#4 Why should I pay your prices? This is where you have to establish your undeniable higher value. Show them a different outlook, different perspective, different process, different whatever that allows you to be ahead of the crowd and allows you to rise above the rest. And when you do - price will not be a consideration. If you sound like everyone else, and your prices look like everyone else, you made yourself a commodity. So don't sound like everyone else so that you can be seen as a higher authority. Experts focus on providing value – and generalists only focused on price. The price only becomes a factor in decisions if you have not clearly established yourself above the pack.
#5 What is the urgency? Why is now the time for them to do this? This is key to setting yourself apart. People that talk in generalities, or the some days, or when you get around to it you should come see me about my products and services, will lose the race behind someone who is saying “we are the authority in this. We understand what you're going through. We understand that you want this particular outcome, and we understand that you're voluntarily giving us your attention for a short amount of time so we want to make the most of that and move towards that goal starting now rather than later.”
“Wouldn't it feel great to solve those problems, and have the ability to move from this and have it set in place with someone by your side that can do more than what you expect, in a shorter amount of time, for a price that reflects the high value you will receive so you can have what you want and desire.”
For sticking around I want to give you some of my copywriting basics, or marketing words if you will. The key to this is not to use common knowledge language, not to use a set of words that everyone else is using, and not to bore them with your word choice. The first key is to not use words like buy, purchase, read, hire, call, schedule - those are all words that basically say “spend money spend money spend money, I'm gonna sell to you, I'm gonna make you an offer”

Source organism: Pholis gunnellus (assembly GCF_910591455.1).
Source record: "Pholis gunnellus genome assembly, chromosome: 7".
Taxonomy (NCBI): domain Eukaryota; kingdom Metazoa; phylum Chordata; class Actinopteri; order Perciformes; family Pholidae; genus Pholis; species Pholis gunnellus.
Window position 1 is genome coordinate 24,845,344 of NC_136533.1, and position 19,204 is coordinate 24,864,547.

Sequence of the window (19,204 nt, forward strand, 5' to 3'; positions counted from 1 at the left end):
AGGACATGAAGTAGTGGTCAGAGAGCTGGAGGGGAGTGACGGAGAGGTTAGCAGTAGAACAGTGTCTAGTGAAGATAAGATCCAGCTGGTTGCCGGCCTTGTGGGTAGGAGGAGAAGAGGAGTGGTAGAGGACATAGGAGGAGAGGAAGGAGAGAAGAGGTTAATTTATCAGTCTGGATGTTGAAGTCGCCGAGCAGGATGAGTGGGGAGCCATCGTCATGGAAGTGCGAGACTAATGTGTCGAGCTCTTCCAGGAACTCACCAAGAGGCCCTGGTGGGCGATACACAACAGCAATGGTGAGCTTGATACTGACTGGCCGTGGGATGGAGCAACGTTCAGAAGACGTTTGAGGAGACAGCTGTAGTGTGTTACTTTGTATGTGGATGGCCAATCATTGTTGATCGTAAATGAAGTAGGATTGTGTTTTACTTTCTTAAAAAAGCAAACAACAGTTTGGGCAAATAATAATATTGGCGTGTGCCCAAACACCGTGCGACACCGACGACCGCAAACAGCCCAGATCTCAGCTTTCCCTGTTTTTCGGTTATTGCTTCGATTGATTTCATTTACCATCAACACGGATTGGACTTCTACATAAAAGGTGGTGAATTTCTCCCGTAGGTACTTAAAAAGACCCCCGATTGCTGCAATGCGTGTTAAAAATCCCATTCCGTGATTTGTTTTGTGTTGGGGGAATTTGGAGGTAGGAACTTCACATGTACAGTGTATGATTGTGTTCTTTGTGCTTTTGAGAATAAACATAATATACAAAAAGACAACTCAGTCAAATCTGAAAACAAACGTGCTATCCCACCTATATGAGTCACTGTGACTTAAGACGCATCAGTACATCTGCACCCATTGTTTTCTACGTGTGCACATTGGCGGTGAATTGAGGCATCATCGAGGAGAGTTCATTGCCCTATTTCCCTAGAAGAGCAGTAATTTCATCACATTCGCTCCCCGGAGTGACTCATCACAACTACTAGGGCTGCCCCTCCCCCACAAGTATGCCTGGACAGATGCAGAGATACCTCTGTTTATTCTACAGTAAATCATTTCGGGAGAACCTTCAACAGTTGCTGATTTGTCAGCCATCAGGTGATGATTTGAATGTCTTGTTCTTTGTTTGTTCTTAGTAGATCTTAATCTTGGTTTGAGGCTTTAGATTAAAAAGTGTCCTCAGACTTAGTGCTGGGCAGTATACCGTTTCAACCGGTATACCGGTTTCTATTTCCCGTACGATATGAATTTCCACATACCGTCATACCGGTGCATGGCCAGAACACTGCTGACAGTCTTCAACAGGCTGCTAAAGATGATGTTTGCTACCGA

Be more creative with your word choice. Avoid understand, or you will learn, or provide you help. Instead use action words that are more creative like guidance, clarity, create, embrace, master, conquer.
Do a quick marketing word test after you're done - ask yourself “So what” about every piece.
Are your features highlighted instead of the benefits to them?
Is your focus purely on them understanding what you do and how you can help or is it on what they want, or the outcome they desire, and the solution they're looking for?
Are you simply doing empty promises that they can see right through as non attainable?
Are you over exaggerating your abilities?
Are you using industry jargon to make yourself look really smart hoping that they will see that they absolutely need you to navigate the solution?
Are you merely saying the same thing that any company could say, and does?
Are you saying things that absolutely cannot happen or could not be proven?
Are you setting yourself up as an immediate need and authority - or as an invisible commodity?
That is the final test when you take a look at how you're differentiating yourself … are you making yourself a priority? Are you using words to articulate how fabulous you, your products and services are? And are you showing them a different way, a different outlook, and a different solution that they have not heard before? Or are you selling them the same goods that everyone else is peddling?